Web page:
We built our new house in the meadow in a single day: an 8×16-foot plywood structure with a tin roof. I drove the last nail well before sundown. My wife Kathy ran out of green paint and finished the back and one side in melon. I grinned as I stepped back to admire my work.

“No 30-year mortgage on that masterpiece of modern architecture.”

There in the “tool shed,” as we called it, I would fulfill my dream of becoming a full-time freelance writer. The day before, I had been a big city police homicide detective. I quit cold—and now Kathy, our two-year-old son Joshua, and I began homesteading in the woods while I wrote.

Friends took a skeptical look at our home and exclaimed, “How can a family live in that closet?”

They were closer to the truth than they realized. The door was salvaged from a closet.

Decorating was in Early Poverty. A full-sized bed fit snugly across one end. Joshua’s smaller twin ran from the head of our bed along the wall opposite the door, which we had located on the long side facing sundown in the valley. A wire strung across the foot of our bed served as a closet. I arranged shelves between nearly every stud to hold our belongings. A kerosene lamp occupied a throne of honor below the window.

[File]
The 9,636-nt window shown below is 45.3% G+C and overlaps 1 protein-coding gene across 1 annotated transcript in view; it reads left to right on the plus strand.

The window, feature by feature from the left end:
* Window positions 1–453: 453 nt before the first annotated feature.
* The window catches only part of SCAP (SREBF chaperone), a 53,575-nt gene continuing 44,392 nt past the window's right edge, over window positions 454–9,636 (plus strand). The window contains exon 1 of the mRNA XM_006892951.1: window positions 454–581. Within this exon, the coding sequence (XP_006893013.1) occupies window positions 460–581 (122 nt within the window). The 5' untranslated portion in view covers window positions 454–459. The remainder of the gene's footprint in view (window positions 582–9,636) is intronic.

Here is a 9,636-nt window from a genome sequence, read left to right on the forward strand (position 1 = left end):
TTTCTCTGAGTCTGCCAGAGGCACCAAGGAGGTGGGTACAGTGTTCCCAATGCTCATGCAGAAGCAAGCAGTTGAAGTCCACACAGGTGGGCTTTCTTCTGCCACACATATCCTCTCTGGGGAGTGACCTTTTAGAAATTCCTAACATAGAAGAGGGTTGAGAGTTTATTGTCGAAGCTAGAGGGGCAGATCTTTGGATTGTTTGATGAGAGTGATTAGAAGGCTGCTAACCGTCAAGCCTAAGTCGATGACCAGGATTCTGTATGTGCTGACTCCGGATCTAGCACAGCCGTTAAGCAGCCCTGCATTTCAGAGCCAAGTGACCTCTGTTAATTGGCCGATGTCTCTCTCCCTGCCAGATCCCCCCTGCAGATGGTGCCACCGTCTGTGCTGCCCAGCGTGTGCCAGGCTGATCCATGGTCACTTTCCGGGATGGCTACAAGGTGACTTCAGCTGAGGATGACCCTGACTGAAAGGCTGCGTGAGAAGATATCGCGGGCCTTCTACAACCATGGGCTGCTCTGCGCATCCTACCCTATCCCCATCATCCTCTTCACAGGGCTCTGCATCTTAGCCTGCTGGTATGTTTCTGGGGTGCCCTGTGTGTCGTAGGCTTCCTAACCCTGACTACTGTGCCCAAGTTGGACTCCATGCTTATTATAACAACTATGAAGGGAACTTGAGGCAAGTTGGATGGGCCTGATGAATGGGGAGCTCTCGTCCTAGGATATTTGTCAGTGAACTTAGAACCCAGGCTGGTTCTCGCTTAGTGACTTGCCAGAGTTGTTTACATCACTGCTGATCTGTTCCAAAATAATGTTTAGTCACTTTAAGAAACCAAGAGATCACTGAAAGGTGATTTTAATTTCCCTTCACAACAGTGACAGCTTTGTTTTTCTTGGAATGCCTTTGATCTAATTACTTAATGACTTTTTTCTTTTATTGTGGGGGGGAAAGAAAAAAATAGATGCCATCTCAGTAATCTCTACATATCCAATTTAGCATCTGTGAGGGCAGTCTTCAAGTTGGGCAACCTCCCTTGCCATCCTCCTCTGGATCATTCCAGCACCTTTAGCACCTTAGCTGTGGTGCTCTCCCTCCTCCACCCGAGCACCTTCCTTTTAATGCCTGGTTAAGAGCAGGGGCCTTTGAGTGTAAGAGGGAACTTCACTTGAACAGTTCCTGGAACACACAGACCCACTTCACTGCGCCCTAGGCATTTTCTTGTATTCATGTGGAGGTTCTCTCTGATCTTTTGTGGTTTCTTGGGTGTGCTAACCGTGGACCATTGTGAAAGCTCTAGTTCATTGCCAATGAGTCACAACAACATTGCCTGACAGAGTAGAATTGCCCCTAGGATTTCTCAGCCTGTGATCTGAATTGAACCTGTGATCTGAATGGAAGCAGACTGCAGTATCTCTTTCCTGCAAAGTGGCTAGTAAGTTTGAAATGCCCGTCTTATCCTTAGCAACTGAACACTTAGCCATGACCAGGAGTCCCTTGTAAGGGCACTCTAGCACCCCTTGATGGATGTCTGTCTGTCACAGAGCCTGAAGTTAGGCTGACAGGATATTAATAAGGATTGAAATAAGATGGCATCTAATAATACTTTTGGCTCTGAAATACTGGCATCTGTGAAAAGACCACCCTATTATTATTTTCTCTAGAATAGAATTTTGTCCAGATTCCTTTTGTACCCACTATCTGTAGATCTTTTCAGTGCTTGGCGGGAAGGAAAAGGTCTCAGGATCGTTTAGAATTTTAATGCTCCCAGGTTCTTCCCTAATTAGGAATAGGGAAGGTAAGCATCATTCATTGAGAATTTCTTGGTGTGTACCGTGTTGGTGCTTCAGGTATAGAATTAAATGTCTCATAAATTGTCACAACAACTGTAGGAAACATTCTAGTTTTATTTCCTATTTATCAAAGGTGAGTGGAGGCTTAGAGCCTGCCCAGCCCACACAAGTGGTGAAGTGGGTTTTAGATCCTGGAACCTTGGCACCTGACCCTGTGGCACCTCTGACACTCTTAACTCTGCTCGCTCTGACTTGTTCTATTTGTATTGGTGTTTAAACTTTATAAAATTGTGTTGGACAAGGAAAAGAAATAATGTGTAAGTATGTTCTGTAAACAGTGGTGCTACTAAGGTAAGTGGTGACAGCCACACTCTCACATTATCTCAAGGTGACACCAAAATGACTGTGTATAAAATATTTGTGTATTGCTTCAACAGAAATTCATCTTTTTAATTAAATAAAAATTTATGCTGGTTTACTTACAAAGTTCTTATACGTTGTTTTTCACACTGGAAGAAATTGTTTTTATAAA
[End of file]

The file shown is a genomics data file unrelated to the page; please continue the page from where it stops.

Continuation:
The “kitchen” consisted of a Coleman camp stove on a broad shelf next to the door, with shelves below to serve as a pantry and cabinet. We conducted most of our socializing, entertaining, bathing and dining outside al fresco.

My writing desk—a door laid across two file cabinets—took up one end of the shed. I constructed more shelves to contain essential books; the rest of my library remained in storage.

The three of us, plus a baby goat and a St. Bernard pup, slept, quarreled, loved and grew close in what our friends insisted on calling that “silly closet in the woods.” We had planned to occupy the tool shed for a maximum of six months while I built our real house using only hand tools. I got up at four a.m., lit the lamp, and wrote until noon. I spent the rest of the day working on the real house.

Six months stretched into nine. Failure was not an option. I wrote and sold dozens of magazine articles. My first book, a police novel called No Gentle Streets, was published. Copies of it, if you can find them, sell for more than $800 on the internet.

I even obtained an agent—and my career was off. We moved into the real house before winter, bringing with us a certain nostalgia for life in the tool shed.

Since then, I have published more than 50 major books and novels, written thousands of magazine articles and short stories, and been a full-time writer for 32 years.

And it all started in a tool shed in the woods—or at least this last stretch of it did. The first stretch began when I was seven years old and promised myself I would be a writer. I try to keep promises.


“If we understand the mechanism of the group mind, it is now possible to control and regiment the masses according to our will without their knowing it.” From Charles W. Sasser’s latest novel, A Thousand Years of Darkness.